I have grown to love the atmosphere in salsa clubs – the ‘asking a girl to dance’ thing is kind of formal and often feels a bit like a school disco, but there is also something very charming, traditional and classy about it. The regular switching of dance partners also helps to integrate different groups and makes for a really friendly environment.

While this post is by no means the end of my salsa journey I feel some evidence of my progress is required. While there are many videos of me dancing well with my teachers, I found out early that that doesn’t really prove anything.

The real test and what I had been building up to was my trip to Cali, often referred to as the world capital of salsa, where we visited La Topa Tolondra – a famous local club which has hosted many better dancers than I over the years.

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While I don’t expect a signed photo of Oliver Jones will be going on their wall any time soon I did pretty well. A few nods of approval from surprised locals and smiles from dance partners was all the encouragement I needed.

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It’s not really the done thing to take a video of yourself dancing in a salsa club, but thanks to a random Kiwi guy who was impressed with my moves I do have some grainy footage from a late night venue in Cali.

Starting off in the ‘Colombian style’ with lots of his-and-hers spins I throw in a couple of open breaks at the end. It’s lacking some flair but I think I managed to look the part for 45 seconds, mostly thanks to my partner. I’ll let you judge for yourselves…

Spanish Update

The 4 days of group Spanish classes I took in Madrid late last year were quite demoralizing, mostly because I didn’t try very hard. After some sporadic effort with Babbel and Duolingo (two mobile apps both worth a look if you want to learn a language on the cheap/free), I decided to give school another shot, 3 months later, signing up for a week-long immersion course in Medellin.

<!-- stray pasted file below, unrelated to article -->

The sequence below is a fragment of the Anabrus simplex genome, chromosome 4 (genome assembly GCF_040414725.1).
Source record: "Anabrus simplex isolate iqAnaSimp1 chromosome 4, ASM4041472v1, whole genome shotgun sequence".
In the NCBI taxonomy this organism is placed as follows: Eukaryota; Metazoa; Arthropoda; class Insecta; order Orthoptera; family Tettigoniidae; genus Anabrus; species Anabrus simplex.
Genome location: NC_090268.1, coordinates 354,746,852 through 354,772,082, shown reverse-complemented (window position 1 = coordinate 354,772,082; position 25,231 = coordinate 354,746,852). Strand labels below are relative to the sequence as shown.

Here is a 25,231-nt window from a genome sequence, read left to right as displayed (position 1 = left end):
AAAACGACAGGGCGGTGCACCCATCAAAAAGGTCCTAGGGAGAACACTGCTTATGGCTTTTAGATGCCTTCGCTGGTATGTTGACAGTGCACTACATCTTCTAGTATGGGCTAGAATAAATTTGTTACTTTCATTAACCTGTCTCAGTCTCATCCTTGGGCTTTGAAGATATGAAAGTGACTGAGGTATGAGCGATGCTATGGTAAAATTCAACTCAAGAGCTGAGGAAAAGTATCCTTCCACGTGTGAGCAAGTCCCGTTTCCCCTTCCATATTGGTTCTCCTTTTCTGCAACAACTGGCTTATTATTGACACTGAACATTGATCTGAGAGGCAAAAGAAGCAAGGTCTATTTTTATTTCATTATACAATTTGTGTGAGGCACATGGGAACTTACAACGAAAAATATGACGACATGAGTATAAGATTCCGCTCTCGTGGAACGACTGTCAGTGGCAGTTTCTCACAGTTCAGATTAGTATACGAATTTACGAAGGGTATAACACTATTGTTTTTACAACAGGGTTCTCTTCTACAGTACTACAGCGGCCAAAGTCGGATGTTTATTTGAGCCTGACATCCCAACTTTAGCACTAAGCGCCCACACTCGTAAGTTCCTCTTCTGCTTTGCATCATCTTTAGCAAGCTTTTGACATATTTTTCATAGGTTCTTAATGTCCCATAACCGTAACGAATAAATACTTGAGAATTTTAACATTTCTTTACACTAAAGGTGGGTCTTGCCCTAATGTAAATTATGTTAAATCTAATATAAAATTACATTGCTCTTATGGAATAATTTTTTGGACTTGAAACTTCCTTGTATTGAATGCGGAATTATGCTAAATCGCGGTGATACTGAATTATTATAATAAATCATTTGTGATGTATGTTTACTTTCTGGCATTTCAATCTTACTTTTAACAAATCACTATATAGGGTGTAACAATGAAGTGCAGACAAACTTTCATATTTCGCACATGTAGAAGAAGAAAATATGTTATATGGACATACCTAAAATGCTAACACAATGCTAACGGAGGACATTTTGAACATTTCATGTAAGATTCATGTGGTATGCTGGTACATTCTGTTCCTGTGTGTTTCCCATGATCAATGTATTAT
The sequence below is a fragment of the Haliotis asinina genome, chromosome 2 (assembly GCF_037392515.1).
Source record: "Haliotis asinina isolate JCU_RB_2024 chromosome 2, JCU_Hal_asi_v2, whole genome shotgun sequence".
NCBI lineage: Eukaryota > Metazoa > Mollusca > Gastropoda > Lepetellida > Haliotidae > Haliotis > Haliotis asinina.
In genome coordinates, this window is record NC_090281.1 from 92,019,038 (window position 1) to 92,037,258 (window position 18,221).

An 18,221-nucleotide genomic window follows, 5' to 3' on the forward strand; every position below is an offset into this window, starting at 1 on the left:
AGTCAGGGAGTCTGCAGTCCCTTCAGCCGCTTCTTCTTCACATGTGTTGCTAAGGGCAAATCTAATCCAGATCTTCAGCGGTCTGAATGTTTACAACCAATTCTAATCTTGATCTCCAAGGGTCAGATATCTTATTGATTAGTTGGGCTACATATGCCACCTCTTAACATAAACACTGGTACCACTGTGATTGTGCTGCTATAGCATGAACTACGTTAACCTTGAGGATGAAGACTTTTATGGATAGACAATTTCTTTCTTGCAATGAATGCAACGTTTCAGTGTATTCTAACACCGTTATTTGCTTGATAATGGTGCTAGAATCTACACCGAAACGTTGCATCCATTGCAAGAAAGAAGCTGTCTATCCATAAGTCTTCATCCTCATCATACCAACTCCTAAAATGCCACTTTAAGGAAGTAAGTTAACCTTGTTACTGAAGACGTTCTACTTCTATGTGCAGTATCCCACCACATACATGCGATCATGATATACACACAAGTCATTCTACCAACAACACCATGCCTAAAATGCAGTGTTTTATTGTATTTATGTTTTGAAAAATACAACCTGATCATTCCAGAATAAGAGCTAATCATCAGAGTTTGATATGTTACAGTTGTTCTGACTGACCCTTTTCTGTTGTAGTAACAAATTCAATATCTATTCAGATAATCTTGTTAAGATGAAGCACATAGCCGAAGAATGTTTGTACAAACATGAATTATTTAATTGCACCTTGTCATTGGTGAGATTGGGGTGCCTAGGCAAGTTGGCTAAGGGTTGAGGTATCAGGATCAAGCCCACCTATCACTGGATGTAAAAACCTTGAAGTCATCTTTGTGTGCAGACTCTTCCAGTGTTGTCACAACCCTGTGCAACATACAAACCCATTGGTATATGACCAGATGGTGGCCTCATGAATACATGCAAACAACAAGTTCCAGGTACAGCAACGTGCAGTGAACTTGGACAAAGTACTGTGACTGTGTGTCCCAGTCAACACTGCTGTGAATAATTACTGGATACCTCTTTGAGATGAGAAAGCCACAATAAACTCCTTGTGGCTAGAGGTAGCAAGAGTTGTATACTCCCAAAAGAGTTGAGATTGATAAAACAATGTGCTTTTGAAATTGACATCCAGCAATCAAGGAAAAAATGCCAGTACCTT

There are many language schools in Medellin but the approach at Blink is great for backpackers – it’s a hostel, restaurant, language school and even a launderette rolled into one, meaning you can get a week’s accommodation, two meals a day, 20 hours of group lessons, 2 hours of one-on-one classes and some clean underpants for under £200. It’s a pretty stellar deal and the teaching is great, with class sizes of 5 or less.

Speaking a foreign language is very rewarding when it goes well, and after finally learning all the main tenses (subjunctive aside) I have been able to have some proper conversations with locals. Just today I managed 45 minutes of almost continuous chat in a cab, covering the classic Colombian taxi driver discussion topics of politics, women and football. I was exhausted but pleased with myself on arrival.

Again there have been some lows to go with the highs. During my Spanish lessons in Medellin I inadvertently asked my teacher to ‘get me hard.’ That was entertaining, but just a few days ago I managed to upset a friend who was on her way to meet me by texting “I have forgotten you” (No me acuerdo de ti) when I meant to say “I don’t agree with you,” (no estoy acuerdo de ti), so much so that she turned around mid-journey and went home. No puedo gañar a todos.

The Three S’s

The things that unite my three S’s – learning Spanish, Salsa and Surfing – and possibly the learning of any new skill, are the need for perseverance and regular practice. The more waves that have landed on my head, the more times I have frozen on the dancefloor and the more locals I have confused or offended with my broken Spanish, the more I have learned. The bigger the fail, the more likely you are never to do it again.